8.16 Appendix to No 8. Reply to a reader

No 8, 30 June 1969

The Chronicle thanks the Leningrad reader for his letter analysing issues of the Chronicle in detail. Whilst agreeing with his evaluation of the Chronicle’s aims, and with many of his individual comments, the Chronicle would like to reply at greater length to two of his statements :

1. “The Chronicle will carry conviction only if its tone is calm and restrained, thus precluding the possibility of its readers entertaining the slightest doubt as to its legal character. This too will be conducive to increasing its popularity.” So writes the reader, having informed us that, in the opinion of some of his friends, the Chronicle has a ‘hysterical tone’. The reason for this, he thinks, lies in the abundance of value judgments.

The Chronicle makes every effort to achieve a calm, restrained tone. Unfortunately the materials with which the Chronicle is dealing evoke emotional reactions, and these automatically affect the tone of the text. The Chronicle does, and will do, its utmost to ensure that its strictly factual style is maintained to the greatest degree possible, but it cannot guarantee complete success. The Chronicle tries to refrain from making value judgments—either by not making them at all, or by referring to judgments made in samizdat documents. In certain cases one is obliged to give an appraisal of the facts, otherwise their true significance might escape the unsophisticated reader.

2. ” … I am not sure if one can classify the whole of the rich content of the Chronicle (for instance, the reviews of samizdat) under the heading of “the Human Rights Movement”, without stretching the definition. For this reason the title of the Chronicle, too, does not seem to me to be particularly apposite.”

The Chronicle disagrees sharply with this comment. On the contrary, the ‘rich content of the Chronicle‘ represents only a few of the many aspects of the concept ‘human rights movement’. To get an idea of just how much this movement can embrace, one has only to glance through the UN Declaration of Human Rights.

Samizdat has a dual right to figure in the Chronicle: first, in so far as a part of it is expressly devoted to the question of human rights; secondly, the whole of samizdat is an example of freedom of speech and the press, of creative freedom and freedom of conscience, put into practice.

The Chronicle has to admit that Soviet legal practice, for example, is given very narrow coverage in its pages — only those arrests, searches and legal proceedings which clearly represent acts of political repression, irrespective of which article of the Criminal Code is involved. But what is the record of juridical practice in ‘purely criminal’ cases? No one has yet systematically gathered information on the numerous violations of the human rights in this area which are set out in the Declaration of Human Rights and guaranteed by Soviet law.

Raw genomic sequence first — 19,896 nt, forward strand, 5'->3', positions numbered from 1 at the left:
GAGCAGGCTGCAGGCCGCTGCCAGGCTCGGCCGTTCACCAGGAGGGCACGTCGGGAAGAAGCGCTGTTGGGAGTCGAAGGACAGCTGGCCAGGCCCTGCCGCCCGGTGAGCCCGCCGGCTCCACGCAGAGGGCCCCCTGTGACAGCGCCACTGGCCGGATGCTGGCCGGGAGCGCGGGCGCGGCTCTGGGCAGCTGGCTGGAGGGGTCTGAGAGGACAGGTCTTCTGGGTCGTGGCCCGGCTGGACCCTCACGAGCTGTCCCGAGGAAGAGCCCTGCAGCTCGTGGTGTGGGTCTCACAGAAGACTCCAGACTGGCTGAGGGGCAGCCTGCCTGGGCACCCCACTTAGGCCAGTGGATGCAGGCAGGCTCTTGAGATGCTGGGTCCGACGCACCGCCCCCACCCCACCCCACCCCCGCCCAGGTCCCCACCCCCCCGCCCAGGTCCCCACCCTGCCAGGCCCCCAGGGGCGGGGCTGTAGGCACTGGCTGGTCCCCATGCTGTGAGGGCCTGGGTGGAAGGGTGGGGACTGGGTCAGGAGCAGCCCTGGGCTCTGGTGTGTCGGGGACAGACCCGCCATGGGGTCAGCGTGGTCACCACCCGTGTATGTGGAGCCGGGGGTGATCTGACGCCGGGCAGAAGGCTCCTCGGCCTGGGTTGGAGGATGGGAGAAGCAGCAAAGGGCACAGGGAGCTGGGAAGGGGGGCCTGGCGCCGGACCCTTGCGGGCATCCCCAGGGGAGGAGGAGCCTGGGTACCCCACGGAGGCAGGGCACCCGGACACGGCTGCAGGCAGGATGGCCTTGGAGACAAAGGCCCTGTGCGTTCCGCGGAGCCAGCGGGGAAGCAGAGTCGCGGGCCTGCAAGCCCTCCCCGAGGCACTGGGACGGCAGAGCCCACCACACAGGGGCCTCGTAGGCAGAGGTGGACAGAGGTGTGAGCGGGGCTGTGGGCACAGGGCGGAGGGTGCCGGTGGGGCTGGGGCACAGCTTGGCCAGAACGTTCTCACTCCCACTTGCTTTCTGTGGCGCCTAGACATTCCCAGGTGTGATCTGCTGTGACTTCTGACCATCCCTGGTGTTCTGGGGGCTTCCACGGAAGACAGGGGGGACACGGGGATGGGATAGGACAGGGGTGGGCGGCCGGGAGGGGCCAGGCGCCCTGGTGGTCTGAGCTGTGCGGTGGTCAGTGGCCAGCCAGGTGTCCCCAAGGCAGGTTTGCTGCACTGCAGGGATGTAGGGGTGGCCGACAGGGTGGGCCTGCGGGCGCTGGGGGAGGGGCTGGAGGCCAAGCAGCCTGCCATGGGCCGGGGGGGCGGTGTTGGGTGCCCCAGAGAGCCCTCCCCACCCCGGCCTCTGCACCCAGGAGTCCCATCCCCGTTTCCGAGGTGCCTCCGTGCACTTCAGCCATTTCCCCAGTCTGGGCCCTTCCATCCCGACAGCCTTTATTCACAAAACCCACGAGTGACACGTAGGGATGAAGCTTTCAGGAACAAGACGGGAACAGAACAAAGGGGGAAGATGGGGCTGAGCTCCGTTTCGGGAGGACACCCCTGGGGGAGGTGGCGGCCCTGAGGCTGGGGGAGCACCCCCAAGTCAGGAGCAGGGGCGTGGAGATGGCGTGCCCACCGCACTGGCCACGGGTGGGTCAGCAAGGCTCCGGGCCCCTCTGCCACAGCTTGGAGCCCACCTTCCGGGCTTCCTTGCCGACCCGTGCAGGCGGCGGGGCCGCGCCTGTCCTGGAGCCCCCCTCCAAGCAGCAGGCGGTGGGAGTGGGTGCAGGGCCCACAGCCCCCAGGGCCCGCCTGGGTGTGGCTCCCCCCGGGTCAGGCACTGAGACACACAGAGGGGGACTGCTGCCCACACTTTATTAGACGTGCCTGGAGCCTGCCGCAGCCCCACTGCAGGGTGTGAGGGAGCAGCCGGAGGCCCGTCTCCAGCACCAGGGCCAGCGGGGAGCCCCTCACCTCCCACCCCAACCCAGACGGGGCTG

Here is an example, of what we have in mind, as it happens from Leningrad. It has come to the attention of the Chronicle, because it does in fact have political overtones. But even if there were no such overtones, even if the criminal prosecution were justified, it would be no less striking an example.

On 1 June 1969, Yefim Slavinsky, a translator and graduate of Leningrad University, was arrested by organs of the Ministry of Internal Affairs [MVD]. He was charged under two articles of the Criminal Code — ‘drug-trafficking’ and ‘maintaining an establishment for the smoking of drugs’, and a search was made on these grounds. Slavinsky himself was taken away soon after the search began, and his wife, upset and frightened, signed a record after the search without making any protest. Meanwhile, apart from taking away old medicine bottles and boxes, and a small quantity of powder which they named ‘anasha’ [cannabis], the investigators removed 65 books without making an inventory, stamped them and threw them into a sack, and took also a number of papers, notebooks, and a diary—also without an inventory—and put them in a similar sack. Who knows what might disappear from these sacks, and—more important— what might ‘appear’ in them? But this is a violation of the law with which readers of the Chronicle are already familiar. In Slavinsky’s case there was an even more flagrant violation.

On 5 June, four days after his arrest, the newspaper Evening Leningrad carried a short report of the arrest, entitled: ‘He will surely pay.’ The editors and the author had both trampled on one of the basic human rights — the presumption of innocence. It was hardly surprising: the author of the article was a certain Lerner, who had earlier in his career directed the campaign against losif Brodsky, a campaign that was initiated by the Leningrad press and led to the arrest, conviction and exile of the poet. Incidentally, one of the polemical articles on Brodsky dating from that time included a paragraph devoted to Slavinsky, and Lerner was one of the authors.

Would you not say that this episode, which was not included in the Chronicle, indicates that, far from overstepping the bounds of the title, the range of the Chronicle is far narrower than the title would suggest?